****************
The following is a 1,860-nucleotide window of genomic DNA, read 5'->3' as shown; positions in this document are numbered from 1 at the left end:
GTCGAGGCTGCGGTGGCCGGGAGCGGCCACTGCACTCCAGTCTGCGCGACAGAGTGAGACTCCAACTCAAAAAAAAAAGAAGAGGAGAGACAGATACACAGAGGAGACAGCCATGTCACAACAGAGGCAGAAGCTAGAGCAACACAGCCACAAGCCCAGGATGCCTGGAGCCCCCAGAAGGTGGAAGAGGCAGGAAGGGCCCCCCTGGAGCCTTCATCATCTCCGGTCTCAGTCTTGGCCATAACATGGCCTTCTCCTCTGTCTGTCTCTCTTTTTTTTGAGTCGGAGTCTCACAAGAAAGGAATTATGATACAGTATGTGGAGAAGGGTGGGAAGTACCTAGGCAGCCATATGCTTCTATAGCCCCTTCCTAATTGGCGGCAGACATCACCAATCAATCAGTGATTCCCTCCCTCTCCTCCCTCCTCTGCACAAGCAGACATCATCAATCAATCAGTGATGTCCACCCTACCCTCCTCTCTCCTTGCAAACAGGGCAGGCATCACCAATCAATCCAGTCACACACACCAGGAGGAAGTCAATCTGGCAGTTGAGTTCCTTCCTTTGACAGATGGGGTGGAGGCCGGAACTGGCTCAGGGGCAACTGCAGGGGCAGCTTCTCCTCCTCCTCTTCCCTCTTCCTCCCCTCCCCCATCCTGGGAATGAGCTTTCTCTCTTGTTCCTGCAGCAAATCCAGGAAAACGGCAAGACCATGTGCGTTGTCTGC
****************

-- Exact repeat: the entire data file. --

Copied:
The following is a 1,860-nucleotide window of genomic DNA, read 5'->3' as shown; positions in this document are numbered from 1 at the left end:
GTCGAGGCTGCGGTGGCCGGGAGCGGCCACTGCACTCCAGTCTGCGCGACAGAGTGAGACTCCAACTCAAAAAAAAAAGAAGAGGAGAGACAGATACACAGAGGAGACAGCCATGTCACAACAGAGGCAGAAGCTAGAGCAACACAGCCACAAGCCCAGGATGCCTGGAGCCCCCAGAAGGTGGAAGAGGCAGGAAGGGCCCCCCTGGAGCCTTCATCATCTCCGGTCTCAGTCTTGGCCATAACATGGCCTTCTCCTCTGTCTGTCTCTCTTTTTTTTGAGTCGGAGTCTCACAAGAAAGGAATTATGATACAGTATGTGGAGAAGGGTGGGAAGTACCTAGGCAGCCATATGCTTCTATAGCCCCTTCCTAATTGGCGGCAGACATCACCAATCAATCAGTGATTCCCTCCCTCTCCTCCCTCCTCTGCACAAGCAGACATCATCAATCAATCAGTGATGTCCACCCTACCCTCCTCTCTCCTTGCAAACAGGGCAGGCATCACCAATCAATCCAGTCACACACACCAGGAGGAAGTCAATCTGGCAGTTGAGTTCCTTCCTTTGACAGATGGGGTGGAGGCCGGAACTGGCTCAGGGGCAACTGCAGGGGCAGCTTCTCCTCCTCCTCTTCCCTCTTCCTCCCCTCCCCCATCCTGGGAATGAGCTTTCTCTCTTGTTCCTGCAGCAAATCCAGGAAAACGGCAAGACCATGTGCGTTGTCTGC